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Journal Article


Puls HT, Bettenhausen JL, Markham JL, Walker JM, Drake B, Kyler KE, Queen MA, Hall M. J. Pediatr. 2018; ePub(ePub): ePub.


Division of Hospital Medicine, Children's Mercy Kansas City, University of Missouri-Kansas City School of Medicine, Kansas City, MO; Children's Hospital Association, Lenexa, KS.


(Copyright © 2018, Elsevier Publishing)






OBJECTIVE: To determine if child physical abuse hospitalization rates vary across urban-rural regions overall and after accounting for race/ethnicity and poverty demographics. STUDY DESIGN: This was a retrospective cross-sectional study of black, Hispanic, and non-Hispanic white children <5 years of age living in all US counties. US counties were classified as central metro, fringe/small metro, and rural. Incidence rates were calculated using child physical abuse hospitalization counts from the 2012 Kids' Inpatient Database and population statistics from the 2012 American Community Survey. Counties' race/ethnicity demographics and percent of children living in poverty were used to adjust rates.

RESULTS: We identified 3082 child physical abuse hospitalizations occurring among 18.2 million children. Neither crude nor adjusted overall rates of child physical abuse hospitalizations varied significantly across the urban-rural spectrum. When stratified by race/ethnicity, crude child physical abuse hospitalization rates decreased among black children 29.1% (P = .004) and increased among white children 25.6% (P = .001) from central metro to rural counties. After adjusting for poverty, only rates among black children continued to vary significantly, decreasing 34.8% (P = .001) from central metro to rural counties. Rates were disproportionately higher among black children compared with white children and their disproportionality increased with population density, even after poverty adjustment. Rates among Hispanic children were disproportionately lower compared with white children in nearly all urban-rural categories.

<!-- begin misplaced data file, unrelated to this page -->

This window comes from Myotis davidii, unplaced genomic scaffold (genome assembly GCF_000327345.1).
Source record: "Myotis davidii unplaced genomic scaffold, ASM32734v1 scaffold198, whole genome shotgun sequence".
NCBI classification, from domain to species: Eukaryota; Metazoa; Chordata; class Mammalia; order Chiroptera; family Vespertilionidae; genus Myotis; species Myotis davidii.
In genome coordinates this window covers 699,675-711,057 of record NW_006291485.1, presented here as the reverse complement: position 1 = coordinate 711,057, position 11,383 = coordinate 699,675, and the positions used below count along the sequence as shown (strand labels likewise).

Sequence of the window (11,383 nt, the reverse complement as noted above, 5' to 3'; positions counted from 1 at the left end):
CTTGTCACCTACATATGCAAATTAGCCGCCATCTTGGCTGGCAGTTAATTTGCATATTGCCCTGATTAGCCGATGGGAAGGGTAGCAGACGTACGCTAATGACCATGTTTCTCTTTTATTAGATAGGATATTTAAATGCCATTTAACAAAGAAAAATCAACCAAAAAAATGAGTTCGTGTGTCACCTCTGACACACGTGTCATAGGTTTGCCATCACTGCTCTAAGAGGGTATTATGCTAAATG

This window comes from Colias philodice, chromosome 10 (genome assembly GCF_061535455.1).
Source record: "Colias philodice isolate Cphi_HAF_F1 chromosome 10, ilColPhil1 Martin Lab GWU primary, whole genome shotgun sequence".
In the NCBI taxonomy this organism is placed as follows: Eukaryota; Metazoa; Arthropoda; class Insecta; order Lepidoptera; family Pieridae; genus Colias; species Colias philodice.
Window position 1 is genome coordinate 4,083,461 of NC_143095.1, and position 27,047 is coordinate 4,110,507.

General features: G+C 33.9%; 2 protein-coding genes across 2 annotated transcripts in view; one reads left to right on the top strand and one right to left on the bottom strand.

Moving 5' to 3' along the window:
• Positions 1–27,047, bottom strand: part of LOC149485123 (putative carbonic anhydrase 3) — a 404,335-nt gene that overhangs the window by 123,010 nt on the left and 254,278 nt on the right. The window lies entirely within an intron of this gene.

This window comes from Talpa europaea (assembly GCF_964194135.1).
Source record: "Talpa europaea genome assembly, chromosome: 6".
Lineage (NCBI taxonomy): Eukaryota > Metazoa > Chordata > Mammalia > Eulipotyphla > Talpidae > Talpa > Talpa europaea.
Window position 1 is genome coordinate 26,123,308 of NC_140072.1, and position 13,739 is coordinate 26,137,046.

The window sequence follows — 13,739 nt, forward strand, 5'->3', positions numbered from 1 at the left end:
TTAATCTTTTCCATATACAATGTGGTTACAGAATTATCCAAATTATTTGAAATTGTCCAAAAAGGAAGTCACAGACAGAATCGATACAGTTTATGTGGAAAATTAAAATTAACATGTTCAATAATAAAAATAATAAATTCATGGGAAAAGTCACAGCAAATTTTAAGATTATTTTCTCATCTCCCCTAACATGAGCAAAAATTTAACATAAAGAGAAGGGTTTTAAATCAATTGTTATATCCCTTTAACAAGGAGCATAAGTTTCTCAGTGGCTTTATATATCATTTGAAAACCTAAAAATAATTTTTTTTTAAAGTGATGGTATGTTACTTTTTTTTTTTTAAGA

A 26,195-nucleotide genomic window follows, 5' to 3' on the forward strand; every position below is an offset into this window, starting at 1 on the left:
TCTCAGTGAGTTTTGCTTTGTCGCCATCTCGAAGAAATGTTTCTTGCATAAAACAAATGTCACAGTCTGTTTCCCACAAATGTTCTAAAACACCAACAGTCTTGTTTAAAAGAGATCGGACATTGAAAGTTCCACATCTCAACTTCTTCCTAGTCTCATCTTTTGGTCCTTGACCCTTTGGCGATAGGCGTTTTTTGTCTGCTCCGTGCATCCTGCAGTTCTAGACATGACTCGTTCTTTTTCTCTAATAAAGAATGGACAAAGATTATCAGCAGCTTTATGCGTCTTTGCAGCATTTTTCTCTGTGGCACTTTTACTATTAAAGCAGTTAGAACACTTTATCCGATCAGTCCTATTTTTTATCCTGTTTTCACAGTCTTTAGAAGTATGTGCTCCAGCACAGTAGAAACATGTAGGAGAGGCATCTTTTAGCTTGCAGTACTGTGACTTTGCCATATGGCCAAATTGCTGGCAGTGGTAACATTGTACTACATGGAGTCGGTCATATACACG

CONCLUSIONS: Our results suggest that urban black children have unique exposures, outside of poverty, increasing their risk for child physical abuse hospitalization. Identifying and addressing these unique urban exposures may aid in reducing black-white disproportionalities in child physical abuse.

Copyright © 2018 Elsevier Inc. All rights reserved.

Language: en


Hispanic Paradox; disparity; disproportionality; epidemiologic paradox; ethnicity; maltreatment; poverty; race


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